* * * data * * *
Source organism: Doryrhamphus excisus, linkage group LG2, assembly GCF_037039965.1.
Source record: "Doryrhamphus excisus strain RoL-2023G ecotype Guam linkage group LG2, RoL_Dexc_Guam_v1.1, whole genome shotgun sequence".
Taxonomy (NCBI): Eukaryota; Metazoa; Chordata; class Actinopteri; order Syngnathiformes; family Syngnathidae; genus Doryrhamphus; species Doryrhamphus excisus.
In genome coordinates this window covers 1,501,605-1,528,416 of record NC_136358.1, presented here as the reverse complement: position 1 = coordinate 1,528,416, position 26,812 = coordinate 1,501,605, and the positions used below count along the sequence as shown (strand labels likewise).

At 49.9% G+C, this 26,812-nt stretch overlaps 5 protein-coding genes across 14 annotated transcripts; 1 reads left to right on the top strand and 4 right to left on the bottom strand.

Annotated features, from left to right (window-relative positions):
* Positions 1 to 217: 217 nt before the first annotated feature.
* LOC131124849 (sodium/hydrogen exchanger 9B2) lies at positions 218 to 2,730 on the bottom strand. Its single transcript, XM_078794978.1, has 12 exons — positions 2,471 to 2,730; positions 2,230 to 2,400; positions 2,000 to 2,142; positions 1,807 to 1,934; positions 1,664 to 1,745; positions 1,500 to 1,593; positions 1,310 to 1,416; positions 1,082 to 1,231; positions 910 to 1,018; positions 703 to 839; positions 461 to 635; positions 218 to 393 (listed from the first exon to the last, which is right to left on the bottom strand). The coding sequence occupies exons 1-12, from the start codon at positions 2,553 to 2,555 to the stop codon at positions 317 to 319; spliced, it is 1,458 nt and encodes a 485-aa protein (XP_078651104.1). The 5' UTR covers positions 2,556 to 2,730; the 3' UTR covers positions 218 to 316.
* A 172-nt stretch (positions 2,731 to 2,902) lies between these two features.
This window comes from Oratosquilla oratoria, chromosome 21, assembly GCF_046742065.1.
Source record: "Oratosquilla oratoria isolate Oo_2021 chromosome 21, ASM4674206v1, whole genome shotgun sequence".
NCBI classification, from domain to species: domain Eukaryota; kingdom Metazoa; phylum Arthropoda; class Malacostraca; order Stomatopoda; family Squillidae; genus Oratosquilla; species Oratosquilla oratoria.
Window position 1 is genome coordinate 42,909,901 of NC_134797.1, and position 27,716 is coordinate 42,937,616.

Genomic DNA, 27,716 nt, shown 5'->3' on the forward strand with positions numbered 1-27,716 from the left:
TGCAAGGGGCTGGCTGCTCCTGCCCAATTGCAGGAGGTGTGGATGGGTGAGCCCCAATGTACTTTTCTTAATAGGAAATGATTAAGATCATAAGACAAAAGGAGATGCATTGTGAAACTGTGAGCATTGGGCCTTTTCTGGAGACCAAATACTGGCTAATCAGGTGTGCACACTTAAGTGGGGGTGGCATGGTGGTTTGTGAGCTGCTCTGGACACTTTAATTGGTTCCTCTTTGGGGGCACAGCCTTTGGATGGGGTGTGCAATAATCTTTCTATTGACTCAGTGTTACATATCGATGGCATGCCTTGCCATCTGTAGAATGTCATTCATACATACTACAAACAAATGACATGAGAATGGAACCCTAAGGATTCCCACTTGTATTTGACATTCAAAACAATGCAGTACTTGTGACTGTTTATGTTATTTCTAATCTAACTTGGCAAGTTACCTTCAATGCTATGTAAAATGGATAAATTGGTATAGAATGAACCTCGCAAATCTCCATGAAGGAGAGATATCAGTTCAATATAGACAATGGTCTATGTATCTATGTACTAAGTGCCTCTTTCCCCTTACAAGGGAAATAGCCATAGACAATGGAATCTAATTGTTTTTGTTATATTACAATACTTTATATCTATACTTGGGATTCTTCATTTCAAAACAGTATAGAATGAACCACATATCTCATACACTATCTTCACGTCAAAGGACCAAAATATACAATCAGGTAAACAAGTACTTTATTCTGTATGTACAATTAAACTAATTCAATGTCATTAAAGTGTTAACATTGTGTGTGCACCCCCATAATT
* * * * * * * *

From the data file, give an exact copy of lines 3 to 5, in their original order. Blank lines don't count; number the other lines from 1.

Taxonomy (NCBI): Eukaryota; Metazoa; Chordata; class Actinopteri; order Syngnathiformes; family Syngnathidae; genus Doryrhamphus; species Doryrhamphus excisus.
In genome coordinates this window covers 1,501,605-1,528,416 of record NC_136358.1, presented here as the reverse complement: position 1 = coordinate 1,528,416, position 26,812 = coordinate 1,501,605, and the positions used below count along the sequence as shown (strand labels likewise).

At 49.9% G+C, this 26,812-nt stretch overlaps 5 protein-coding genes across 14 annotated transcripts; 1 reads left to right on the top strand and 4 right to left on the bottom strand.